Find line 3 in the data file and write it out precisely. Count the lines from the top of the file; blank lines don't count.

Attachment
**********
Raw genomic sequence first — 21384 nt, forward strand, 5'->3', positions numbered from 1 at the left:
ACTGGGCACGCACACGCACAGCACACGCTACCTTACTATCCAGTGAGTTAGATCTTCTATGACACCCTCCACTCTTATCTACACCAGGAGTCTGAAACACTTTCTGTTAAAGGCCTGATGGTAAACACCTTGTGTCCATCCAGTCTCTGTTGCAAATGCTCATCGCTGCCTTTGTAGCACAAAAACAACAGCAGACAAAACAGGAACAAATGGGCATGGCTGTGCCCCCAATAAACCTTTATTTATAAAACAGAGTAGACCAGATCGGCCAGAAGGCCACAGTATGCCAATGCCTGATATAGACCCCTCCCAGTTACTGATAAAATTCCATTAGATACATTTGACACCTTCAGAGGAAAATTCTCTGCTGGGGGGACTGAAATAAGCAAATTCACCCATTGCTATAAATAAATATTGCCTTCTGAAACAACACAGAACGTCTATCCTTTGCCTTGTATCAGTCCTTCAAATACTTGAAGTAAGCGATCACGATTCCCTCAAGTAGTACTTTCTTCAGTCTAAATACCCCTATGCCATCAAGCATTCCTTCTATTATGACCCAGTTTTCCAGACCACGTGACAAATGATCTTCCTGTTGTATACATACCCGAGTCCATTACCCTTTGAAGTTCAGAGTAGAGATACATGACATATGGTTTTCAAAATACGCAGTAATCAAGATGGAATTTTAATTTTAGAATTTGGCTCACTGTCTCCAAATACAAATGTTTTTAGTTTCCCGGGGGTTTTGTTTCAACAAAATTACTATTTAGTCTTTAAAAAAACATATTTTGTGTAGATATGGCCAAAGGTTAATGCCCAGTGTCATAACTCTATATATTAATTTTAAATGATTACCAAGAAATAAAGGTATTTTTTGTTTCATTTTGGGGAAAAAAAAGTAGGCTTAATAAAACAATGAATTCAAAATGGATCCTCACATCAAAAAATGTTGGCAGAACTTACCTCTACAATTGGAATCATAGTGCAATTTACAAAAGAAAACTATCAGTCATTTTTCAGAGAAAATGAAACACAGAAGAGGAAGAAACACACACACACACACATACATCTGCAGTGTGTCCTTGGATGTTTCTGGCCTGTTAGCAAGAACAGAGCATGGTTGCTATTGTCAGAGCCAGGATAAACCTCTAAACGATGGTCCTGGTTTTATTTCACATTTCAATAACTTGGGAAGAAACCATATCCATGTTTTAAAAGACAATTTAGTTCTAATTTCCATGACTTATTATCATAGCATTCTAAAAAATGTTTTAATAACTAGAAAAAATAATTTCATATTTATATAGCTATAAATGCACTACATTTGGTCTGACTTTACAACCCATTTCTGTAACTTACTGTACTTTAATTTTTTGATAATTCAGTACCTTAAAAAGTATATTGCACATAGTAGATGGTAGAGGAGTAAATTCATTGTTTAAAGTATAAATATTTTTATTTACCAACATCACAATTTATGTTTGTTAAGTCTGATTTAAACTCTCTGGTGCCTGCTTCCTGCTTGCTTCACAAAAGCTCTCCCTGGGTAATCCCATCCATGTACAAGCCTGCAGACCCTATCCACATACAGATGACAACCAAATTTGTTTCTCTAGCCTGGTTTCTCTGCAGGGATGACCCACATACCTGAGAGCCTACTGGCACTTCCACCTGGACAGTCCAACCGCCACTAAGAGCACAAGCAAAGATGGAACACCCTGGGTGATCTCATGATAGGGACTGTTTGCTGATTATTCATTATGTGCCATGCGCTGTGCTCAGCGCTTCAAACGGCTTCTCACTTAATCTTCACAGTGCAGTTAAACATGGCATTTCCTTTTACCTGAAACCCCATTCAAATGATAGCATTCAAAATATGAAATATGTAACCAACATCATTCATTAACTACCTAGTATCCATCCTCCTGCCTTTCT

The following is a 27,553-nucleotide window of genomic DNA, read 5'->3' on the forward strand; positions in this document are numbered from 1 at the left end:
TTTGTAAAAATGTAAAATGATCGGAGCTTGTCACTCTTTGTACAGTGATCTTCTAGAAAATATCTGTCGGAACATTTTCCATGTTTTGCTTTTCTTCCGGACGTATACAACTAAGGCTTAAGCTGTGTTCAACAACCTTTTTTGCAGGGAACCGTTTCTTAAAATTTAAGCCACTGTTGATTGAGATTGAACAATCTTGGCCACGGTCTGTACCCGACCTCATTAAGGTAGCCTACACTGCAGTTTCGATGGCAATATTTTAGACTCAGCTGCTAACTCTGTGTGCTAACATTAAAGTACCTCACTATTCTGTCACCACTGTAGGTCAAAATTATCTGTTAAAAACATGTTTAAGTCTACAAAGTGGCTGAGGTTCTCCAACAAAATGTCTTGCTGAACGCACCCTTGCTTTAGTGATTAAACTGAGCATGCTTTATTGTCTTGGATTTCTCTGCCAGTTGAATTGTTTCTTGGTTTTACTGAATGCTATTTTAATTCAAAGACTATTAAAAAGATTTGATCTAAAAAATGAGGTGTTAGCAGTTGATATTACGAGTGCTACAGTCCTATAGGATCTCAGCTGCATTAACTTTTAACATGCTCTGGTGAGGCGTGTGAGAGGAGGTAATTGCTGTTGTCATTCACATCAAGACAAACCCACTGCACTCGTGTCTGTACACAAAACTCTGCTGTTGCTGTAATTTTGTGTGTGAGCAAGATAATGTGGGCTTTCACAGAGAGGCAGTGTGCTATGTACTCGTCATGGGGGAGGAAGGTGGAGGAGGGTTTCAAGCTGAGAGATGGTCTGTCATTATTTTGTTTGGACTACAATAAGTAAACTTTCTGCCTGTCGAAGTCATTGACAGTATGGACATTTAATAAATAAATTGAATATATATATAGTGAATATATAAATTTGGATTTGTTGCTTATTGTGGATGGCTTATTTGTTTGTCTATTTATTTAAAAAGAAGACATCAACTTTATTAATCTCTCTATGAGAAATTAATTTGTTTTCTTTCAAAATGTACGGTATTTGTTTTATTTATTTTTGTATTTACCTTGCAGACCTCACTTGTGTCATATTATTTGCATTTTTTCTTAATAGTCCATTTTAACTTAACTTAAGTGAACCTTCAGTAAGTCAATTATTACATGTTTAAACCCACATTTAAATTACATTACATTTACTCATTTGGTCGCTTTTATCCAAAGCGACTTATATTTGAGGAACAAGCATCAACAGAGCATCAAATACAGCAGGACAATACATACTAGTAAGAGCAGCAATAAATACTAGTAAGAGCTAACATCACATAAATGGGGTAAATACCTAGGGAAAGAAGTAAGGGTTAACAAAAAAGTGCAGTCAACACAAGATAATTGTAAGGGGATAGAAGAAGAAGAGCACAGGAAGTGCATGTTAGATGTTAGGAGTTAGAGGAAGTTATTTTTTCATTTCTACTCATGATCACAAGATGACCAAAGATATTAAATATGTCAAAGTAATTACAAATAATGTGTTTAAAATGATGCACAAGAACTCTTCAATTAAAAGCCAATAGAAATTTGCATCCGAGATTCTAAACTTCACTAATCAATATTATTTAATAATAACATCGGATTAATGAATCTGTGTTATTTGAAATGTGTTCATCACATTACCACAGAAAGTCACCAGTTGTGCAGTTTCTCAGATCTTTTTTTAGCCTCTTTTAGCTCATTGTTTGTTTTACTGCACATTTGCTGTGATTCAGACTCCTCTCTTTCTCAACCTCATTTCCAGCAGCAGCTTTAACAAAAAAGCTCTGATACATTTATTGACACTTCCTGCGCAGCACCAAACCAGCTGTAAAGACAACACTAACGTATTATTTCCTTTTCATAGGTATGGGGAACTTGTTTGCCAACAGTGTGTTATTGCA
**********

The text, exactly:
The following is a 27,553-nucleotide window of genomic DNA, read 5'->3' on the forward strand; positions in this document are numbered from 1 at the left end: